First Steps: Writing the Product Section of Your Business Plan
Grow Your Business, Not Your Inbox
In their book Write Your Business Plan, the staff of Entrepreneur Media, Inc. offer an in-depth understanding of what’s essential to any business plan, what’s appropriate for your venture, and what it takes to ensure success. In this edited excerpt, the authors discuss what details you should include in the product section of your business plan.
Every business has something to sell, and the product section of your business plan is where you tell readers what it is you’re selling. (For simplicity’s sake, the term “product” is used to refer to both products and services unless otherwise indicated.) This is clearly a very important section of your plan. Business is about providing people with something they need. Your business should solve a problem, make life easier, expedite a process or even simply entertain, but you need to be selling something to have a business.
In your plan, it’s important to be able to build a convincing case for the product or service upon which your business will be built. The product description section is where you do that. In this section, describe your product in terms of several characteristics, including cost, features, benefits, distribution, target market, competition, and production concerns.
Let's talk about two of these characteristics in more detail. Features describe the make, shape, form, or appearance of a product, the characteristics that you use to describe products. These features convey benefits to the customer. Benefits (perceived benefits) are the emotional or other end results that your product or service provides that customer, the satisfaction or fulfillment of needs that a customer receives from your products or services. In the famous phrase “My factories make cosmetics, we sell hope,” cosmetics are the products, hope is the benefit.
Here are a few sample product descriptions:
Street Beat is a new type of portable electronic rhythm machine used to create musical backgrounds for street dances, fairs, concerts, picnics, sporting events, and other outdoor productions. The product is less costly than a live rhythm section and offers better sound quality than competing systems. Its combination of features will appeal to sports promoters, fair organizers, and charitable and youth organizations.
Troubleshooting Times is the only monthly magazine for the nation’s 6,000 owners of electronics repair shops. It provides timely news of industry trends, service product reviews and consumer product service tips written in a language service shop owners can understand.
HOBO, the Home Business Organization, provides business-consulting services to entrepreneurs who work out of their homes. The group connects home-business owners with experts who have extensive experience counseling home-business owners in management, finance, marketing and lifestyle issues. Unlike entrepreneurial peer groups, which charge members for attending sessions whether or not they receive useful advice, HOBO will guarantee its services, asking home-business owners to pay only if they derive solid benefit from the service.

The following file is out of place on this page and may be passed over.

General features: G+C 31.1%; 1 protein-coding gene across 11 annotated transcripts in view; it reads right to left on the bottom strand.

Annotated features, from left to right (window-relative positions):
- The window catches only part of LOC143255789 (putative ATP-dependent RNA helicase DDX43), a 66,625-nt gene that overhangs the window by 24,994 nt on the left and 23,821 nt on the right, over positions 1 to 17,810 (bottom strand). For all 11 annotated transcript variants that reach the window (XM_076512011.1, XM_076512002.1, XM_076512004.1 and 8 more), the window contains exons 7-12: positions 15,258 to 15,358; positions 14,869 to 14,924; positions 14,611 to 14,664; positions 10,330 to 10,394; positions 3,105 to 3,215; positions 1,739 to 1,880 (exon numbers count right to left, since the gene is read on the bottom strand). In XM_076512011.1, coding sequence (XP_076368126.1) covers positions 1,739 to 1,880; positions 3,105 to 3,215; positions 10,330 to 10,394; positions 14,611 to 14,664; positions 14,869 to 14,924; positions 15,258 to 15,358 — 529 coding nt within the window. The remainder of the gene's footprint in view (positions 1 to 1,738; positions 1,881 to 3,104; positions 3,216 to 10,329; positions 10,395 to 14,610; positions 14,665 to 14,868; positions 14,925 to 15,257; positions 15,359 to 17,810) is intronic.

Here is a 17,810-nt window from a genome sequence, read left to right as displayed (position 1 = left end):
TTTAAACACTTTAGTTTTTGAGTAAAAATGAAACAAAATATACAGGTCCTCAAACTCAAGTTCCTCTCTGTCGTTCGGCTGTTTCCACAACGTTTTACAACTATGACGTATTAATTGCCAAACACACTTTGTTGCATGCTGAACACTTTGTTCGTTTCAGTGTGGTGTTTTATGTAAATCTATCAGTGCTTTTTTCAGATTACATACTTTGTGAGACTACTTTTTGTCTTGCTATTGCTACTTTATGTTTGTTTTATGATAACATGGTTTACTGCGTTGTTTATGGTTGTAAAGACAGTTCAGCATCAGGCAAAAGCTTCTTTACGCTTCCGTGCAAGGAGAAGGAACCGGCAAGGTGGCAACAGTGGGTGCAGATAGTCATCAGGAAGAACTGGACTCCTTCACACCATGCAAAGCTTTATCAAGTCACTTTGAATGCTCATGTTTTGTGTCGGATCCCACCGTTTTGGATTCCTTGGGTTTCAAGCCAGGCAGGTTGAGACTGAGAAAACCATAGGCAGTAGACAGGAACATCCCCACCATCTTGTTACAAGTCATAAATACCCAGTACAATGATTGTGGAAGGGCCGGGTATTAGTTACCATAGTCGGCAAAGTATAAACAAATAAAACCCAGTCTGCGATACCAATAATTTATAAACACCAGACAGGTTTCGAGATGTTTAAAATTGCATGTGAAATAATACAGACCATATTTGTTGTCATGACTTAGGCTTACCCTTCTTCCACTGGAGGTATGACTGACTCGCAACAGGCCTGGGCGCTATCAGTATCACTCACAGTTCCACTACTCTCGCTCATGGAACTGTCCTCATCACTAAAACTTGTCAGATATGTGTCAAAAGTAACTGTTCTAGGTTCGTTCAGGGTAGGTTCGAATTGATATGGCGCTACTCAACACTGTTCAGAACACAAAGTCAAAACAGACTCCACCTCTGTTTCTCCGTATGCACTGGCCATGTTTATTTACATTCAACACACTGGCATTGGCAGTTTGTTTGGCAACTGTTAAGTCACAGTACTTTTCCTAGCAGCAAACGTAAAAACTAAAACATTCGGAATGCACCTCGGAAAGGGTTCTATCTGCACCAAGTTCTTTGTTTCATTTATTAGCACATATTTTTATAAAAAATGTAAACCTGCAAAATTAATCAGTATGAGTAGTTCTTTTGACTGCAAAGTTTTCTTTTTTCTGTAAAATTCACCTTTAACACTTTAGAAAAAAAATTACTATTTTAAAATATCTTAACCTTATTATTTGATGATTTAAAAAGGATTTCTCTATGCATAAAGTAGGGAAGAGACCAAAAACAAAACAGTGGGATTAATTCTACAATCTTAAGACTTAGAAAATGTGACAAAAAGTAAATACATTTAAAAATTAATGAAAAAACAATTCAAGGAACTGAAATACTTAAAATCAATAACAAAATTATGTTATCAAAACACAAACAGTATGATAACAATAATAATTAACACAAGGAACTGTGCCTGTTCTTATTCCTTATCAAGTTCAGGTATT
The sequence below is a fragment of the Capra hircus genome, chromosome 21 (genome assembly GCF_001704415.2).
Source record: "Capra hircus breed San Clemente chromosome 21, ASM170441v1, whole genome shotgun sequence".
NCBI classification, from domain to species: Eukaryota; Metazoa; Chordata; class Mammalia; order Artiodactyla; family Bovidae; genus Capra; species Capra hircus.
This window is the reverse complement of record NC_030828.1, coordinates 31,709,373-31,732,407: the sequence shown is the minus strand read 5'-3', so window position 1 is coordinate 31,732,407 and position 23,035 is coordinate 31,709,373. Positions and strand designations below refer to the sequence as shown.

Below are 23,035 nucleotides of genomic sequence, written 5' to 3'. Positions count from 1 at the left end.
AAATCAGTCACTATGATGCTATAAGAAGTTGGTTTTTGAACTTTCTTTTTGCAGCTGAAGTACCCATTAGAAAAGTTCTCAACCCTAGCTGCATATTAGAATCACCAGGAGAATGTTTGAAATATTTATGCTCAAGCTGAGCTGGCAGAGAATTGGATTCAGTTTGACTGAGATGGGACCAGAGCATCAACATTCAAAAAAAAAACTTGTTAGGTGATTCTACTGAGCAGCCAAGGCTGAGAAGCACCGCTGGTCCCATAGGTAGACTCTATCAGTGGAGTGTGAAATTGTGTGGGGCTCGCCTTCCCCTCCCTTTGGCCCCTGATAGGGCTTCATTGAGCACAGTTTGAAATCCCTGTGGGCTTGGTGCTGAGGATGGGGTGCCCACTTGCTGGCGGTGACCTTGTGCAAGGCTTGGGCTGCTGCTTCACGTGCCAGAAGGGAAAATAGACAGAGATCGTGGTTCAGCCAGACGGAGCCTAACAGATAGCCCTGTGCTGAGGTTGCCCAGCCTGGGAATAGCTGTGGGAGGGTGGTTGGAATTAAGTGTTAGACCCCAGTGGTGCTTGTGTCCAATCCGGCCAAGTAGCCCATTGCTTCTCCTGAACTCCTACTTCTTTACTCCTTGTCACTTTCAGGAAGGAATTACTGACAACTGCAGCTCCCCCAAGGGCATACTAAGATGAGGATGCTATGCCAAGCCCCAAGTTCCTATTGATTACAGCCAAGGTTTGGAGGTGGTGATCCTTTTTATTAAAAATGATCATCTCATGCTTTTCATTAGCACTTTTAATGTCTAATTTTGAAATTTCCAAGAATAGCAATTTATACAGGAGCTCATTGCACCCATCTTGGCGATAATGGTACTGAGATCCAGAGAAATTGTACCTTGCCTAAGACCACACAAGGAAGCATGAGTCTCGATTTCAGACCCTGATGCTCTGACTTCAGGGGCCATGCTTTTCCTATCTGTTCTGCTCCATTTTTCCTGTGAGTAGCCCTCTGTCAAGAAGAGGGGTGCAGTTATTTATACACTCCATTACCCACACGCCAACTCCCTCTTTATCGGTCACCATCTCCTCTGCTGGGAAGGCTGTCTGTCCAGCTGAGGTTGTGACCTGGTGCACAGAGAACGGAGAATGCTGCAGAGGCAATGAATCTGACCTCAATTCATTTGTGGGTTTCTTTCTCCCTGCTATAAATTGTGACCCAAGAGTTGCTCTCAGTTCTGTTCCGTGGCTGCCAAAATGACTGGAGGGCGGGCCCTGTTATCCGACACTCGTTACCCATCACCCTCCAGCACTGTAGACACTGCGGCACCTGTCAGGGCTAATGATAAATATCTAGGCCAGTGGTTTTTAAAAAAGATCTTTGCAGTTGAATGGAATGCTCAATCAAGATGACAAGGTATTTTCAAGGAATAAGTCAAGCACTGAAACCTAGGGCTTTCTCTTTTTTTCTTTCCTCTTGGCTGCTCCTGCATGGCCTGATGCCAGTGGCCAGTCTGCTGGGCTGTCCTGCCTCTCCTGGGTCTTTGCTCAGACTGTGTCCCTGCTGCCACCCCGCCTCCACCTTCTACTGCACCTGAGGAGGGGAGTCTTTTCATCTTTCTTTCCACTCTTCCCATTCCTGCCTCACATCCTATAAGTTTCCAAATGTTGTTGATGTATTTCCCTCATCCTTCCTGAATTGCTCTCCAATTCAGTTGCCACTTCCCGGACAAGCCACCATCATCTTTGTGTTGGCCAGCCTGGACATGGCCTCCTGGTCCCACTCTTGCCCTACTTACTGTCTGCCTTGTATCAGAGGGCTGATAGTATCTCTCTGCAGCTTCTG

A business plan product description has to be less image-conscious than an advertising brochure but more appealing than a simple spec sheet. You don’t want to give the appearance of trying to dazzle readers with a glitzy product sales pitch filled with a lot of hype. On the other hand, you want to give them a sampling of how you are going to position and promote the product.
A business plan product description isn't only concerned with consumer appeal. Issues of manufacturability are of paramount concern to plan readers, who may have seen any number of plans describing exciting products that, in the end, proved impossible to design and build economically.
If your product or service has special features that will make it easy to build and distribute, say so. For instance, the portable rhythm machine maker should point out in the business plan that the devices will be constructed using new special-purpose integrated circuits derived from military applications, which will vastly increase durability and quality while reducing costs.
To a typical consumer who’s purchased their share of shoddy products from uncooperative manufacturers, it’s encouraging to hear about a multimillion-dollar settlement of a consumer’s claim against some manufacturer. It provides proof that the high and mighty can be humbled and that some poor schmuck can be struck by lightning and receive a big fat check.
To manufacturers and distributors of products, however, the picture looks entirely different. Liability lawsuits have changed the landscape of a number of industries, from toy manufacturers to children’s furniture retailers.
Dealing with liability issues may be as simple as merely including a statement to the effect that you foresee no significant liability issues arising from your sale of this product or service. If there is a liability issue, real or apparent, acknowledge it in your plan and describe how you'll deal with it. For instance, you may want to take note of the fact that, like all marketers of children’s bedroom furniture, you attach warning labels and disclaimers to all your products and also carry a liability insurance policy. Let it be known that you will take all necessary steps to protect your business, your products, and yourself from litigation.